Philippines Caramoan Natioanl Park, One of the boats used in the challenges for the reality show Survivor

One of the boats used in the challenges for the reality show Survivor
Photo by Dave Ryan


Why Go

Caramoan Peninsula does give island hopping a new meaning and coming there gives a feeling of being away from it all. This beautiful National Park offers stunning views of the Pacific Ocean and its many islands seem to duplicate the equally gorgeous Calamianes in Northern Palawan (although we do think that Coron is still more beautiful).


Best Time to Visit

Head out to Caramoan Peninsula during weekdays. Never ever go there during long weekends or holidays as in some popular islands – there are a lot of people trying to do that annoying and kitschy travel photography fad called the group jump shot.


Where to Stay

Philippines Hotels and Resorts

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Gota Village Resort ( is the only beachfront resort/hotel that has passable international standards and offers most of the other activities in the peninsula but of course it comes with two downsides – rooms are very pricy, and it is totally closed off to the public when there is Survivor filming. Check their advisories on their website to be sure.

You may also check in with Rex Tourist Inn (Centro), and BC Hometel (Tawog) for cheap air-conditioned accommodations. We tried BC Hometel (+63.921.8357454) and save for some bugs (ants and an occasional bee) in the room and the air-conditioner leaking into the room – it was alright. A/C room for two is PhP500. The lodging places usually accept payments through Smart Money transactions so you may have to pay a deposit or the full amount in advance through Smart Money (you have to go to a Smart Telecom Office to remit money).

Philippines Caramoan Natioanl Park, Cruising through the Mangrove Forest

Cruising through the Mangrove Forest
Photo by Dave Ryan


Where & What to Eat

There are not many of decent eating places in Caramoan. For travelers, there are probably two obvious choices – Lutong Bahay which makes uninspired mainstream Filipino dishes or the Kamalig which has a better ambience, pricier and fortunately has better menu choices. Bicol Express (pork in coconut milk and chilies) and Laing (taro leaves in coconut milk and chilies) are passable and their own version of fish soup (Tanguige Kusido) was quite interesting. The menu says that there is a maximum of 2-3 beers per person. Of course no one really follows that rule.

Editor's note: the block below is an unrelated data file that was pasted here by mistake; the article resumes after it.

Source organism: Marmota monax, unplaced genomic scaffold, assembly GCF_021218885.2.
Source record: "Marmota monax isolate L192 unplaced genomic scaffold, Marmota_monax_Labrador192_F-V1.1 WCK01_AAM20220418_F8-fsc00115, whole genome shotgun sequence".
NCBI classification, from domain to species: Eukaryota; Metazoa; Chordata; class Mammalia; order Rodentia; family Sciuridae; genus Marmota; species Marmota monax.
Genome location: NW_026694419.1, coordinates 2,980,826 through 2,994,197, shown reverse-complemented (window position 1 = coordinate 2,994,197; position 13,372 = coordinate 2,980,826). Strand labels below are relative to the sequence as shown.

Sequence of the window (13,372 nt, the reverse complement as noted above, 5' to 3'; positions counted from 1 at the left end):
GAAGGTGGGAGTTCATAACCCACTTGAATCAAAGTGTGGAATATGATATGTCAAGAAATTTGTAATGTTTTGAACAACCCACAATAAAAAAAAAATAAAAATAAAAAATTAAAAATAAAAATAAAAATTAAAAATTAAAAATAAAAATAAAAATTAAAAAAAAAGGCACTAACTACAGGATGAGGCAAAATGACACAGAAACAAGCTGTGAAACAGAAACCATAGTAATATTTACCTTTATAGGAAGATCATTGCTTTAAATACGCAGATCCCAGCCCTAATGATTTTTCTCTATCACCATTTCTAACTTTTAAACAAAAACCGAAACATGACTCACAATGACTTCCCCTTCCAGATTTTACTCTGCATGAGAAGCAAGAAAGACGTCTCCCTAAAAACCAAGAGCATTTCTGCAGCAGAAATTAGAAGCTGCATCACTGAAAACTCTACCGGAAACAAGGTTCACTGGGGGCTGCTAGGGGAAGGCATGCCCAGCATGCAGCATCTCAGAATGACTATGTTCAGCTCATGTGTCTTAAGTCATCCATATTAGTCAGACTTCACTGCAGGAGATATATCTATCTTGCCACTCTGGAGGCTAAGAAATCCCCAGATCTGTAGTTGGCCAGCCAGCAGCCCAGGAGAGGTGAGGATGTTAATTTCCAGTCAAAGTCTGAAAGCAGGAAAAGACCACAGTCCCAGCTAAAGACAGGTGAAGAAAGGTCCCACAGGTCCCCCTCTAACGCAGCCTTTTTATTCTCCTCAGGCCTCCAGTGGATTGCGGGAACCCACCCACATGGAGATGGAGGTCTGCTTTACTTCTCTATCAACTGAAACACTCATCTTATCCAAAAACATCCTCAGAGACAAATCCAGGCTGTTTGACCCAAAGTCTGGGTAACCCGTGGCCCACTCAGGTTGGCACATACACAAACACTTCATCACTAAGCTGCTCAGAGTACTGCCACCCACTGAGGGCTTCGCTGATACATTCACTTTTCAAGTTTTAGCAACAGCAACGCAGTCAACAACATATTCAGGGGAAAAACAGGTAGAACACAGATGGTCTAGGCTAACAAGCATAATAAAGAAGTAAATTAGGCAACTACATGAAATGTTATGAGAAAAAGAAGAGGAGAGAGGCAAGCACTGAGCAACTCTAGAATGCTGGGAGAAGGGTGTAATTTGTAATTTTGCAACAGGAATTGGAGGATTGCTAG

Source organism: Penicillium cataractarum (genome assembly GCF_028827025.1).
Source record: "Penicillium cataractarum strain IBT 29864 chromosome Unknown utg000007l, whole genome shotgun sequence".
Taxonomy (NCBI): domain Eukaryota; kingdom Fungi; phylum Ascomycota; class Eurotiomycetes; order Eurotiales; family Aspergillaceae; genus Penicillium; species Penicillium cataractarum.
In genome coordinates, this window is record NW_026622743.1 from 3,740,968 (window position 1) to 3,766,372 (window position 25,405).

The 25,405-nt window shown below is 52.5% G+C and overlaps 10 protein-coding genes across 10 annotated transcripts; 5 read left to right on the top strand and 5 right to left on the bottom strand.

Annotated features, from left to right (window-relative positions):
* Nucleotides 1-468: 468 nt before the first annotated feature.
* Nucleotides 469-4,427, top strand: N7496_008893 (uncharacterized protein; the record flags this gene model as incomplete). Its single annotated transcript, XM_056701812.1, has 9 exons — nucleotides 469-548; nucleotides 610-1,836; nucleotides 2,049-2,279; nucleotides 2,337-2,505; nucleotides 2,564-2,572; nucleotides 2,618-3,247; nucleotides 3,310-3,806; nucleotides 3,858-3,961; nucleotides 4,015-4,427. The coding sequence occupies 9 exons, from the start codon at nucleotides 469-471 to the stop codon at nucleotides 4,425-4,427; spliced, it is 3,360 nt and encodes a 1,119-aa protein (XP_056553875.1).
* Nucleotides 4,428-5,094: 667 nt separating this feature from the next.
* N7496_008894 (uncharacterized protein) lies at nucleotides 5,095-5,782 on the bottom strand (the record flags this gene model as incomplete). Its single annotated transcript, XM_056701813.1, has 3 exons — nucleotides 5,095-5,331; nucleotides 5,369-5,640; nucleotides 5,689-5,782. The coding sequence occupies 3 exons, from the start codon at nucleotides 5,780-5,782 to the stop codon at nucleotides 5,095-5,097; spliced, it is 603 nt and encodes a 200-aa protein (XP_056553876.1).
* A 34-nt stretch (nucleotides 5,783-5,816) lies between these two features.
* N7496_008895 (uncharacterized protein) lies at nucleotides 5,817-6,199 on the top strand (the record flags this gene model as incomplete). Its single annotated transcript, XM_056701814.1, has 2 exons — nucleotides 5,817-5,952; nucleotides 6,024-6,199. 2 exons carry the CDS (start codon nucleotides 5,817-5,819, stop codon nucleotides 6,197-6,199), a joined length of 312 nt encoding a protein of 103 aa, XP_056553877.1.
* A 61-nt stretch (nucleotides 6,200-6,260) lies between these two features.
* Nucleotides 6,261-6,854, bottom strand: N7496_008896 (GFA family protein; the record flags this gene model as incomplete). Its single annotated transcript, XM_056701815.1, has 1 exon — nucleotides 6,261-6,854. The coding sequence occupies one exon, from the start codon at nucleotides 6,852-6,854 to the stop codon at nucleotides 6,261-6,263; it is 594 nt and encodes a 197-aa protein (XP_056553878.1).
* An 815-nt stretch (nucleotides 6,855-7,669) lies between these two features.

Caramoan town by itself is a very sleepy town with not much going day or night save for some karaoke joints. While stopping over at Bikal, we heard a guy screaming his guts out over a karaoke song. Horrible. Other than that, quiet dinners or just lazing by the beach with a drink in Gota is the best way to celebrate a night in Caramoan.


My to do List

1. Take a bottle of beer or two and go island hopping!**
2. Check out the lake on Matukad Island.*
3. Explore Tinago.*
4. Take photos! And if you have the money for it, take a plane and view the dramatic karst formations from above.*
5. Visit the centuries old church of Caramoan town.*
6. Do a river cruise along the dense mangroves.*
7. Rent a kayak and go sea kayaking.**
8. Camp! (Head out to the Municipal Hall first for this and mostly you have to bring your own gear.)
*- Highly Recommended
**- Recommended by Locals

Philippines Tanguige Kusido at Kamalig

Tanguige Kusido at Kamalig
Photo by Dave Ryan


Stay Away From

1. Mosquitoes! – just bring bug repellent to be sure
2. Stray animals: monkeys – rabies is prevalent all over the Philippines.
3. Getting wet, take Ziplocs with you for your gadgets and valuables.
4. Protect yourself from UV rays by putting on a sunblock.
5. Wear your flip-flops just to protect yourself from broken glass.


Getting There

From Naga City in Camarines Sur, it takes about 1.5 hours by van (PhP 90 last time we went there in August 2009) from the CBT (Central Bus Terminal) to the “port” of Sabang. This is not a real port but a beach where passengers sit on the backs/shoulders of porters who carry them over to the boat for PhP20.00- nothing more than that. From Sabang to Guijalo port, it is a 2 hour journey on a boat which seemed to be filled to the rafters with people (we did not sign any passenger manifest in Sabang) and with the life vests at the far end of the boat. Fee is about PhP 120-130 per person. From Guijalo to Caramoan Town is about 20 minutes (fee is about PhP100 for two people- same amount you pay from Caramoan town to Bikal port- the jump off point for the island hop) on mostly bad roads. The island hop costs about PhP 1,800 for the day for either but not both island groups.

Philippines Caramoan Natioanl Park, Van to Sabang from Naga City CBT

Van to Sabang from Naga City CBT
Photo by Dave Ryan

You can also drive to Caramoan from Naga, but from Sabang to Caramoan – the roads are notoriously bad and the trip could take 6 hours in a four-wheel drive.

Camarines Sur (through the Naga Airport in Pili) can be accessed via plane (45 minutes ride). Zest Air, Philippine Airlnes and Cebu Pacific from Manila and vice-versa. Buses also ply the Manila-Naga route – Isarog, Peñafrancia, RSL, ECSI and Philtranco buses serve this route. There are also mini-vans and buses servicing Naga to other points of Bicol through it’s Central Bus Terminal. A more comfy ride through the Philippine National Railways is set to commence at the end of 2009 as well (+63.2.2549772) but can be a very, very slow way to reach Camarines Sur. If you are driving, make sure that you pick up a map and follow the scenic but sometimes hair-raising Pan-Philippine Highway.

Philippines Caramoan Natioanl Park, Caramoan rides

One of the Caramoan rides
Photo by Dave Ryan